Learner-prepared and learner-focused .

In groups, the learners brainstorm sentences on a certain theme (things they have done, hobbies etc. which relate personally to the learners). Someone in the group writes down one sentence per person in the group. The sentences are cut up into individual sentences and then distributed among the other groups in the class. The teacher at this point makes sure that each group has the same number of sentences. The groups then transform the sentences into questions which each learner writes down. All the learners from all the groups mingle to ask each questions and find positive answers (there may be more than one) to their questions. The groups reform to share information.



As you can see there are different ways of doing the same activity. However, not all activities can be made learner-focused or learner-prepared. This is especially true when it comes to making activities learner-prepared. However, there is a reason why teachers should be particularly interested in how they can make activities learner-prepared. As I stated above, I don’t intend to discuss here the advantages of using learner-centred activities in the classroom. However, there is one point which is worth mentioning. Activities for which the learners create the materials which serve as the input can be lifesavers for teachers. Which teacher has not been in the situation where part of his/ her lesson plan has had to be abandoned because the photocopier isn’t working? The super photocopiable activity we planned cannot now be used and we find ourselves doing last minute improvisation. Imagine how this situation could be avoided if there were ways for doing our activity, or a similar one, by involving the learners in the creation of the materials using only paper and pens. Of course, the same applies to all those teachers throughout the world who don’t have access to photocopiers. Finding ways of making activities learner-prepared can make it possible to use all sorts of activities when it wasn’t thought possible. Of course, we can’t expect our learners to be able to create all materials but there are ways of making a lot of activities learner-prepared. Unfortunately, there is no overall blueprint for the ones that are. To consider whether an activity can be learner-prepared or not, below are a few questions that might be worth considering.


  1. What kind of input is needed for the activity? Can the learners create it themselves? Can they copy from the board into their books? Do they need paper and/or scissors?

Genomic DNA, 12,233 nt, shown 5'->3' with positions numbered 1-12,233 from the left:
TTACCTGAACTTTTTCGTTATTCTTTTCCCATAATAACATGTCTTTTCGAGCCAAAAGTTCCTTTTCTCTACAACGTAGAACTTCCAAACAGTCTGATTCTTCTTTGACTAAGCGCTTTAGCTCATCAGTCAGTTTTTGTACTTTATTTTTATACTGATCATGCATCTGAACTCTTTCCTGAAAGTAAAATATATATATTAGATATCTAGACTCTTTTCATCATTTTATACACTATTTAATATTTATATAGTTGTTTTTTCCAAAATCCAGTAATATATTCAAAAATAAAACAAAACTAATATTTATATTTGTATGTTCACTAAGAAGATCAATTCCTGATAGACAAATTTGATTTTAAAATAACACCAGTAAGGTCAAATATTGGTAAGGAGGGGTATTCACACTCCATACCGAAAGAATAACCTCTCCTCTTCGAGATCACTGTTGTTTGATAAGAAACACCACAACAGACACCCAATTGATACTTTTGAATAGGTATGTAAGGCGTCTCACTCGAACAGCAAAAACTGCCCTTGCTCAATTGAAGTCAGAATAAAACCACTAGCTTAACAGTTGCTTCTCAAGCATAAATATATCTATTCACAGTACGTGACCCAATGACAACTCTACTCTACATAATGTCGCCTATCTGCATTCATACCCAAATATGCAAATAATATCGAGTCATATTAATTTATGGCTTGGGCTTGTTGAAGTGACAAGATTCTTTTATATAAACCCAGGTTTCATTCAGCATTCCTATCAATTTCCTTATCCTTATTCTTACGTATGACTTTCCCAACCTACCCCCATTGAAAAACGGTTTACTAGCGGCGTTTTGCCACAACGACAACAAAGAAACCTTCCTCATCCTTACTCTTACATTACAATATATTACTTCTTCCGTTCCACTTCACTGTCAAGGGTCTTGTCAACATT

2. Does the activity involve some kind of information gap? How will this affect the creation of materials? Will I need different groups making different material?
  3. How many stages are involved in the activity? Can I keep the pace up if the creative demands are high?


One of the features of the ‘find someone who’ activity mentioned above is that it is an information gap activity. It can only really work if the learners do not know which information refers to which learner before they carry out the mingling and asking stage. This difficulty was overcome by having different groups write their own material to be distributed (virtually anonymously) among the class so that each group ended up with an original selection of material without knowing who it refers to.

The next activity is also an information gap activity but it is less complicated to set up as it is basically a pairwork activity, unlike the group activity above.



Another type of information gap is the traditional grid format information gap where two learners have half of the information and must ask specific questions to their partner to get the other half of the information. This activity is very easily made learner-prepared on the condition that the learners know exactly which information they have to provide. This can be done by providing the grid with half of the squares shaded or differently coloured. Once the subject is decided (for example personal information such as age, nationality, job, whether the person is married or not etc.) and the names are chosen for the people in the grid the learners can complete the squares which have been designated to them. One learner completes the non-shaded squares and the other completes the shaded squares. Now they have an original information gap to complete. In practical terms, this activity has now become a generic activity. This means that a teacher can keep a pile of copies of the grid, ready for use at any time (perhaps when the photocopier has broken down) for a number of purposes. Alternatively, the grid can be copied by the learners into their books.




There are many activities that we can make learner-centred. The question is how? To answer this we must always be on the look out for news ways and ideas of making activities learner-centred (and, in my opinion, especially learner-prepared) and be prepared to try out our ideas in the classroom. I hope this article has given you food for thought and encouragement.